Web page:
fbpx Skip to main content


Waiting to say “I Do!”

A few weeks ago, I heard this question posed over the radio… “Is it ok to marry someone who loves you less than you do?” Reminds me of some stories I heard through friends, of couples who have been together for years, the sparks are almost gone, but one party feels obligated to get married because of the years of relationship. Or one person who threatens to commit suicide if the other party doesn’t commit to a lifetime together.

Not everyone’s relationship is as dramatic as that, but that question got me thinking… how do you define the quantity of love? It seems like a slightly airy-fairy topic to me, because my partner may think that he loves me with all his heart, but I may not think his love is as intense as he describes it. It also depends on each person’s love language. If you have never heard of this concept before, do read the book or do this free quiz to find out what your love language is!

Looking back at my pre-married life of relationships with other guys, I do admit, there were times I was heartbroken when I sensed my love was a one way street… and then there were other times that I broke the other person’s heart because I didn’t ‘love’ him enough, even after years of being together.

Deep down, somehow, I just knew that I hadn’t found the right person.

One that I could truly say I loved with all my heart, and knew without a shadow of a doubt that he felt the same way towards me. (despite our differences in love languages!)

The issue of security remains something every woman struggles with. Breaking up with someone when you’re 23 or 32 makes a huge difference. So I can totally understand why some women opt to marry someone whom they know is 2nd best for them, just because they don’t want to be alone in life.

So, to wait, or not… ?

It’s a risk everyone takes, but personally, I think, if you’ve said the vows, commit to your decision, make it work, and don’t ever live in regret.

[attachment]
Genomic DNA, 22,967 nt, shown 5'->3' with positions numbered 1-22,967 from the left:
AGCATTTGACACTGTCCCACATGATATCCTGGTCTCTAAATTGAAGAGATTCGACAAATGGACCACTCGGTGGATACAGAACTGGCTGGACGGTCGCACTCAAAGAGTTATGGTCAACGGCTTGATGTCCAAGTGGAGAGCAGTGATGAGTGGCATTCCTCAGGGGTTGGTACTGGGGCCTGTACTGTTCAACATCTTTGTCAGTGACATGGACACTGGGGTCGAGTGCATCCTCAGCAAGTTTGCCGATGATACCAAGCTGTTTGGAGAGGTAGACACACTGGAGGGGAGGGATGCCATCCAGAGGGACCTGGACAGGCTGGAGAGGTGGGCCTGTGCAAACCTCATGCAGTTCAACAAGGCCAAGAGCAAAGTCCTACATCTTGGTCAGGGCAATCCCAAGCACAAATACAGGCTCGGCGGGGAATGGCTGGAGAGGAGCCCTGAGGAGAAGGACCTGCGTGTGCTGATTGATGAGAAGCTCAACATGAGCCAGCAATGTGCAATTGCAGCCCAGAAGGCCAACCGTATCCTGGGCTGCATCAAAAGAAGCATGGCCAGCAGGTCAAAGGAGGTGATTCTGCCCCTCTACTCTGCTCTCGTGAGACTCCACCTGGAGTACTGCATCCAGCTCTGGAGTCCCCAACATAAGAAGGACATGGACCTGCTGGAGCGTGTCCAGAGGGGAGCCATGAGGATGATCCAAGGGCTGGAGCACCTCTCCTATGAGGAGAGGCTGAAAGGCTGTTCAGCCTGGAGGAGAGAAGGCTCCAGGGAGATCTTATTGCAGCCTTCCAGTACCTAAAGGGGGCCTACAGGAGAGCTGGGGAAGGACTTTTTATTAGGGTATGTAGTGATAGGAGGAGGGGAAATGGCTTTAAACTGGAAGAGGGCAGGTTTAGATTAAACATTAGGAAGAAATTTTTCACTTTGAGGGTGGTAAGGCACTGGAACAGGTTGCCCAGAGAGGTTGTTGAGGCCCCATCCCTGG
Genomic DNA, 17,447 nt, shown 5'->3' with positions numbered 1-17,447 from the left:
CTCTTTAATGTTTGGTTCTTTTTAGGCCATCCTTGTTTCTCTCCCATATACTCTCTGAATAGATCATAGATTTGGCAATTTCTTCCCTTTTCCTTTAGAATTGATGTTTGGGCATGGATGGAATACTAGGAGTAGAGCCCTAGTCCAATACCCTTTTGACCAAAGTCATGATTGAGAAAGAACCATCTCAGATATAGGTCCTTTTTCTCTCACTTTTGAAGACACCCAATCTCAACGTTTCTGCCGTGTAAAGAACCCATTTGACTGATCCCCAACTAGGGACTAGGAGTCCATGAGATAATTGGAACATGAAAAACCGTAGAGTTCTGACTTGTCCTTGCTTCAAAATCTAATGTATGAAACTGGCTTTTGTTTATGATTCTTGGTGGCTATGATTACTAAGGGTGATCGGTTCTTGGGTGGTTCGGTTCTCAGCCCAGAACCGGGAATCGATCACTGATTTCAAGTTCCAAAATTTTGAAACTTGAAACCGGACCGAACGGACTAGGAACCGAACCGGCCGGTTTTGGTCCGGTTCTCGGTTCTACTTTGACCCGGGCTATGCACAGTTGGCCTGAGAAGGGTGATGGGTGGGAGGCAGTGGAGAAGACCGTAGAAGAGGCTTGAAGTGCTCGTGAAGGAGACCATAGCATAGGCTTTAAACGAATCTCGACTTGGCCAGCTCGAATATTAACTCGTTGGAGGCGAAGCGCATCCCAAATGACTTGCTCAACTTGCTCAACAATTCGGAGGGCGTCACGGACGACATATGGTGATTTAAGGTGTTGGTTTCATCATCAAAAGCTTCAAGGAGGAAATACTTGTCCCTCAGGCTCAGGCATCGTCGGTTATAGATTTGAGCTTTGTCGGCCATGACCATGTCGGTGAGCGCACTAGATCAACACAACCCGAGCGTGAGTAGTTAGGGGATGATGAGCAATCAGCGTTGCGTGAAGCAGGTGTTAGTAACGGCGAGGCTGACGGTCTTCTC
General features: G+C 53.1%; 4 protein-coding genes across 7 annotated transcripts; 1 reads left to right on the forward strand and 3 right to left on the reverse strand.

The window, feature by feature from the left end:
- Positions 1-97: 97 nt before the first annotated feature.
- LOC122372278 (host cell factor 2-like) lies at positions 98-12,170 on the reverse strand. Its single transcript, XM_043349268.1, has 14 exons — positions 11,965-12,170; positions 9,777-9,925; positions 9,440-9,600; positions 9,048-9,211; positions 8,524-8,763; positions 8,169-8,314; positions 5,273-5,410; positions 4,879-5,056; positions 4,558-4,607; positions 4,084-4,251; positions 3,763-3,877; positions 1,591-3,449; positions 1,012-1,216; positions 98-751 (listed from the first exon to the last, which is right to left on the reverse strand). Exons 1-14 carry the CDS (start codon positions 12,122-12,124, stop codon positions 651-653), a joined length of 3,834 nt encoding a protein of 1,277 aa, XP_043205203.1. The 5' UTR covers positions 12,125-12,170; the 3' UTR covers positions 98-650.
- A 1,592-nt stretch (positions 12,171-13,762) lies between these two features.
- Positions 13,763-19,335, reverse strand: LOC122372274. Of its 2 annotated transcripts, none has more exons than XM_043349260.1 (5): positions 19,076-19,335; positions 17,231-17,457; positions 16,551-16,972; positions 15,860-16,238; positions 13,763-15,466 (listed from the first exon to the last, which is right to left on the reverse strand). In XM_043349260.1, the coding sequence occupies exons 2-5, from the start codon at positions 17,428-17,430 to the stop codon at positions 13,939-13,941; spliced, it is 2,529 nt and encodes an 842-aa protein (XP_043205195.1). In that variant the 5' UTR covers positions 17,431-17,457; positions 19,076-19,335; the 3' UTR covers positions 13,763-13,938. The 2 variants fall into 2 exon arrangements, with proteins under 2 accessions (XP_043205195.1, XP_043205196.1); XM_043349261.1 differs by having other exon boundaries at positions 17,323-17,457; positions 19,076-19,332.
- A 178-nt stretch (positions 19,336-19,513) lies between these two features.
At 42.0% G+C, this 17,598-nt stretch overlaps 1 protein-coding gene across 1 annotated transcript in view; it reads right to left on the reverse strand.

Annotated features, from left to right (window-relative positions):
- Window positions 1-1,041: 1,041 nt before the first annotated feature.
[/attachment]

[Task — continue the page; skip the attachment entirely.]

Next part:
Musings: A Lifelong Covenant

It’s one of our goals this year to make the Wedding Story blog more interesting to readers. Of course there’ll always be postings of videos and photos of our work but we want to do more than that. One of the ideas we have is to share more from our lives, so that you get to know the people behind Wedding Story. We love to get personal with our clients, so we do hope that our posts will help you get to know us better!

It’s been about a year now since I ventured into weddings professionally. And about close to 3 years since I became a wife. I thought that over time, I’d like to share little musings and tips that I’ve learnt over the years, not just as a wedding professional, but also as a previous bride who planned her own wedding with the help of friends & family, and also as a wife, and perhaps in the future, as a mother (doesn’t mean I’m pregnant now ok!).

Most the things I’ll be sharing, I’ve learnt through experience or from another friend’s experience.


Lately, I’ve seen a number of friends getting married and some getting engaged. It must be every little girl’s dream as they grow up to be a bride one day, to wear that lovely white dress and walk down that aisle. A friend asked me today, “How’s married life, coming to 3 years now?”. I haven’t seen him in a while, and though I wanted to exclaim, “I love it!” I thought to myself, “Would he really take me seriously?”

You see, to him, after being married for 24 years now, with 2 kids approaching adulthood, marriage is something that has declined to a state of existence. I’ve seen many people who started out with tears in their eyes, filled with romance, only to walk separate ways with a different set of tears 2 years down the road. A photographer friend shared with me once too that before she could deliver the wedding photos, this client of hers has anulled the marriage (after 6 weeks).

Marriage is something that can bring so much joy and yet to some, it also means heartache and loneliness. When I said my vows to Alex 3 years ago, I knew that this would be for life. I know that realistically, life is not a bed full of roses. But saying those vows meant that I made a commitment for life. When I got married, our pastor said that we are making a covenant, not a contract. A contract can be broken by any party whenever they find something disatisfactory, but a covenant is an oath. It’s something that I have promised to keep for life, between myself, Alex and God.

It gives me security to know that Alex has the same views towards marriage as well. That no matter how difficult times get, we would work things out and live life with no regrets. Saying I’m sorry could be one of the hardest things to do, but it could be the key to saving our marriage in the future.